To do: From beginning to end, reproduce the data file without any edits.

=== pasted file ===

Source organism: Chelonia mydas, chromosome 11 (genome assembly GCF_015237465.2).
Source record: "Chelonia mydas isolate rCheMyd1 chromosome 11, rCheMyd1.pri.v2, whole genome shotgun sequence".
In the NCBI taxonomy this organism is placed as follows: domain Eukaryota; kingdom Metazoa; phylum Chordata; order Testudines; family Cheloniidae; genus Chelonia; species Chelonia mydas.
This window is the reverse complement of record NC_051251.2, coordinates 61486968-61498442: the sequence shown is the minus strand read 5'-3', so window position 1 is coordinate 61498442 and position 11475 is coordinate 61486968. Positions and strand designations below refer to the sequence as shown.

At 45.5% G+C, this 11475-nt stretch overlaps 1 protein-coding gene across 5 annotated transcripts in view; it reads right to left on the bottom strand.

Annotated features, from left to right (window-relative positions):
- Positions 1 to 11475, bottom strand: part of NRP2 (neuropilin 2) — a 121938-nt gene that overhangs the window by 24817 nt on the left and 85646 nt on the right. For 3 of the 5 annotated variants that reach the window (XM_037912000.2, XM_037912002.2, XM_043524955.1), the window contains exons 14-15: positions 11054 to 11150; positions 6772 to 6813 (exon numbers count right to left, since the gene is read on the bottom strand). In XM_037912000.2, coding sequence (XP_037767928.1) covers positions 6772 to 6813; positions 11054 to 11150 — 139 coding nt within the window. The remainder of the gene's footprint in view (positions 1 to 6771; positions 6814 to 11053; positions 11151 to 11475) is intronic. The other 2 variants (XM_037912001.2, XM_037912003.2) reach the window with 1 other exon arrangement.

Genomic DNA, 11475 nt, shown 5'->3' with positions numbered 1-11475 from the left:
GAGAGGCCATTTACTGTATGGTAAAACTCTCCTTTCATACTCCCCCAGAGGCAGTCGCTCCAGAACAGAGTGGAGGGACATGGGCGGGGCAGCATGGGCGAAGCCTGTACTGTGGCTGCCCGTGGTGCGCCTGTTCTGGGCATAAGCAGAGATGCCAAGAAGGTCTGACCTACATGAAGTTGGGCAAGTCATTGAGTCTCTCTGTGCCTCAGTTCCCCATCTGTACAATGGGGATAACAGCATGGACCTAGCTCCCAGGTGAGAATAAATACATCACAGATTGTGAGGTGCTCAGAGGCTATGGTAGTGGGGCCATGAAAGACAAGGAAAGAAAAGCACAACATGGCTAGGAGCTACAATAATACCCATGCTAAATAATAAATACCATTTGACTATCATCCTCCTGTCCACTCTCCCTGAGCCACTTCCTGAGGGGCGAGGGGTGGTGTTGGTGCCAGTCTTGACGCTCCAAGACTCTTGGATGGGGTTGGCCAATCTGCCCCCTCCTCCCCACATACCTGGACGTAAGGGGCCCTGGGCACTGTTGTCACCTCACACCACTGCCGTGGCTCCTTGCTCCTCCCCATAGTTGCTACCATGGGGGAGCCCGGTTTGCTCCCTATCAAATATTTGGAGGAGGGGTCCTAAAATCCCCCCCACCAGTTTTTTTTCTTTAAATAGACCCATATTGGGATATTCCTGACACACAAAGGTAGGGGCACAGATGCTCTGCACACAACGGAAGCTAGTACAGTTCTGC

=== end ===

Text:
Source organism: Chelonia mydas, chromosome 11 (genome assembly GCF_015237465.2).
Source record: "Chelonia mydas isolate rCheMyd1 chromosome 11, rCheMyd1.pri.v2, whole genome shotgun sequence".
In the NCBI taxonomy this organism is placed as follows: domain Eukaryota; kingdom Metazoa; phylum Chordata; order Testudines; family Cheloniidae; genus Chelonia; species Chelonia mydas.
This window is the reverse complement of record NC_051251.2, coordinates 61486968-61498442: the sequence shown is the minus strand read 5'-3', so window position 1 is coordinate 61498442 and position 11475 is coordinate 61486968. Positions and strand designations below refer to the sequence as shown.

At 45.5% G+C, this 11475-nt stretch overlaps 1 protein-coding gene across 5 annotated transcripts in view; it reads right to left on the bottom strand.

Annotated features, from left to right (window-relative positions):
- Positions 1 to 11475, bottom strand: part of NRP2 (neuropilin 2) — a 121938-nt gene that overhangs the window by 24817 nt on the left and 85646 nt on the right. For 3 of the 5 annotated variants that reach the window (XM_037912000.2, XM_037912002.2, XM_043524955.1), the window contains exons 14-15: positions 11054 to 11150; positions 6772 to 6813 (exon numbers count right to left, since the gene is read on the bottom strand). In XM_037912000.2, coding sequence (XP_037767928.1) covers positions 6772 to 6813; positions 11054 to 11150 — 139 coding nt within the window. The remainder of the gene's footprint in view (positions 1 to 6771; positions 6814 to 11053; positions 11151 to 11475) is intronic. The other 2 variants (XM_037912001.2, XM_037912003.2) reach the window with 1 other exon arrangement.

Genomic DNA, 11475 nt, shown 5'->3' with positions numbered 1-11475 from the left:
GAGAGGCCATTTACTGTATGGTAAAACTCTCCTTTCATACTCCCCCAGAGGCAGTCGCTCCAGAACAGAGTGGAGGGACATGGGCGGGGCAGCATGGGCGAAGCCTGTACTGTGGCTGCCCGTGGTGCGCCTGTTCTGGGCATAAGCAGAGATGCCAAGAAGGTCTGACCTACATGAAGTTGGGCAAGTCATTGAGTCTCTCTGTGCCTCAGTTCCCCATCTGTACAATGGGGATAACAGCATGGACCTAGCTCCCAGGTGAGAATAAATACATCACAGATTGTGAGGTGCTCAGAGGCTATGGTAGTGGGGCCATGAAAGACAAGGAAAGAAAAGCACAACATGGCTAGGAGCTACAATAATACCCATGCTAAATAATAAATACCATTTGACTATCATCCTCCTGTCCACTCTCCCTGAGCCACTTCCTGAGGGGCGAGGGGTGGTGTTGGTGCCAGTCTTGACGCTCCAAGACTCTTGGATGGGGTTGGCCAATCTGCCCCCTCCTCCCCACATACCTGGACGTAAGGGGCCCTGGGCACTGTTGTCACCTCACACCACTGCCGTGGCTCCTTGCTCCTCCCCATAGTTGCTACCATGGGGGAGCCCGGTTTGCTCCCTATCAAATATTTGGAGGAGGGGTCCTAAAATCCCCCCCACCAGTTTTTTTTCTTTAAATAGACCCATATTGGGATATTCCTGACACACAAAGGTAGGGGCACAGATGCTCTGCACACAACGGAAGCTAGTACAGTTCTGC